In Linux, the grub-install command is used to install stage 1 to
either the MBR or within a partition. GRUB's configuration file,
by default named
stage2 and other files must be in a usable
partition. If the files become unavailable stage 1 will present the end user with a
command line interface.
Stage 2 contains most of the boot-logic. It presents a (graphical) menu to the end-user and an additional command prompt, where the user can manually specify boot-parameters. GRUB is typically configured to automatically load a particular kernel after a timeout period. Once the end-user made his/her selection, GRUB loads the selected kernel into memory and passes control on to the kernel. At this stage GRUB can pass control of the boot process to another loader using chain loading if required by the operating system.
The regular boot process is the process that normally takes place when (re)booting the system. This process can be influenced by entering something at the GRUB prompt. What can be influenced will be discussed in the following sections, but first we must activate the prompt.
If you've just compiled a new kernel and you're experiencing difficulties with the new kernel, chances are that you'd like to revert to the old kernel.
For GRUB, once you see the boot screen, use the cursor keys to select the kernel you'd like to boot, and press Enter to boot it.
This can be useful if, for instance, you've installed a graphical environment which isn't functioning properly. You either don't see anything at all or the system doesn't reach a finite state because is keeps trying to start X over and over again.
To boot into single user mode in GRUB, point the cursor to the kernel entry you'd like to boot and press e. Then select the line starting with “kernel”. Go to the end of the line, and add “single”. After that press Enter to exit the editing mode. Then press b to boot it.
It's possible in Linux to switch to a different runlevel than the currently active one. This is done through the telinit command. It's syntax is simple: telinit [OPTION] RUNLEVEL where RUNLEVEL is the number of the runlevel.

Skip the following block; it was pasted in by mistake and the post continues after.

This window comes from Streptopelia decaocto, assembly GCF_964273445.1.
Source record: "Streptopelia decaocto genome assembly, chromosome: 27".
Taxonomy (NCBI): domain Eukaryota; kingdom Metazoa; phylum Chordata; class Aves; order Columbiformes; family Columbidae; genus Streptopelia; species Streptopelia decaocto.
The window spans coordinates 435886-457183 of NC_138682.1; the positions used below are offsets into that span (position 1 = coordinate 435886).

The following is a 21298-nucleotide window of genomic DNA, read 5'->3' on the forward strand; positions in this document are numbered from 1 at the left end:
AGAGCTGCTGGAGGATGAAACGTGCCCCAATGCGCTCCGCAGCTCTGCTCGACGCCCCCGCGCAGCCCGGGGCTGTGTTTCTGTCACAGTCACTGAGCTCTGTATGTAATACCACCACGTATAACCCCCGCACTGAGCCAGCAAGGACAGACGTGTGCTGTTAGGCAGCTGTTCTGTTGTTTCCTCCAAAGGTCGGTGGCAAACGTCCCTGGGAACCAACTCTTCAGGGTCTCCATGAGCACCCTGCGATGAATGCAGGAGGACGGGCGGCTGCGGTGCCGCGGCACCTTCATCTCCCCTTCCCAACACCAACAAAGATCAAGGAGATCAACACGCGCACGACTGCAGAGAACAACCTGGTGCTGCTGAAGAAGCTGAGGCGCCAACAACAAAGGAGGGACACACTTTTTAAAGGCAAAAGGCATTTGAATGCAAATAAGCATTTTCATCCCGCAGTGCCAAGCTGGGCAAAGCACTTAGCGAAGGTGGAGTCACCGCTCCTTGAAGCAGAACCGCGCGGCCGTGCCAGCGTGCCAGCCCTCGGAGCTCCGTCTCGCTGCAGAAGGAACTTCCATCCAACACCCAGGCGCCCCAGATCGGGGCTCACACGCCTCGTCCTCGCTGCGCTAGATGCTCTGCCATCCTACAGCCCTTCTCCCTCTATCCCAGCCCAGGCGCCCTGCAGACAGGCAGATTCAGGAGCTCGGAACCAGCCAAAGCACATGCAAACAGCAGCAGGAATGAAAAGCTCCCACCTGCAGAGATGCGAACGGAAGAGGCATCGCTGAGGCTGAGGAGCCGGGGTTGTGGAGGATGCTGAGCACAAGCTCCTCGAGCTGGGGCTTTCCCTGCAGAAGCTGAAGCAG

The only option which telinit supports is -e KEY=VALUE. It's used to specify an additional environment variable to be included in the event along with RUNLEVEL and PREVLEVEL. Usually you won't use this option.
You'll find you use telinit mostly to switch to single-user mode (runlevel 1), for example to be able to umount a filesystem and fsck it. In that case you can use:
# telinit 1
Note that telinit on most systems is a symbolic link to the init command.
A possible cause can be that the device driver in the kernel has to be told to use another irq and/or another I/O port. BTW: This is only applicable if support for the device has been compiled into the kernel, not if you're using a loadable module.
As an example, let's pretend we've got a system with two identical ethernet-cards for which support is compiled into the kernel. By default only one card will be detected, so we need to tell the driver in the kernel to probe for both cards. Suppose the first card is to become eth0 with an address of 0x300 and an irq of 5 and the second card is to become eth1 with an irq of 11 and an address of 0x340. For GRUB, you can add the additions the same way as booting into single-user mode, replacing the “single” keyword by the parameters.
0 - No errors 1 - File system errors corrected 2 - System should be rebooted 4 - File system errors left uncorrected 8 - Operational error 16 - Usage or syntax error 128 - Shared library error
If the command has failed you'll get a message:
fsck failed. Please repair manually "CONTROL-D" will exit from this shell and continue system startup.
If you don't press Ctrl-D but enter the root password, you'll get a shell, in fact /sbin/sulogin is launched, and you should be able to run fsck and fix the problem if the root filesystem is mounted read-only.
Alternatively, as is described in the next section, you can boot from a home-made or distribution-provided boot media.
A lot of distributions come with one or more CD's or boot images which can be put on a USB stick. One of these CD's usually contains a 'rescue' option to boot into a simple mode without using the hard drive, so you can fix things.
Remember to set the boot-order in the BIOS to boot from CD-ROM or USB stick first and then HDD. In the case of a USB stick it may also be necessary to enable 'USB Legacy Support' in the bios.
What the rescue mode entails is distribution specific. But it should allow you to open a shell with root-privileges. There you can run fsck on the unmounted corrupt filesystem.
Let's assume your root partition
/dev/sda2. You can
then run a filesystem check on the root
filesystem by typing
fsck -y /dev/sda2. The “-y” flag prevents
fsck from asking questions
which you must answer (this can result in a
lot of Enters) and causes
use “yes” as an answer to all
Although your current root (/) filesystem is
completely in RAM, you can mount a filesystem
from harddisk on an existing mountpoint in
RAM, such as
you can create a directory first and then
mount a harddisk partition there.
After you've corrected the errors, don't forget to umount the filesystems you've mounted before you reboot the system, otherwise you'll get a message during boot that one or more filesystems have not been cleanly umounted and fsck will try to fix it again.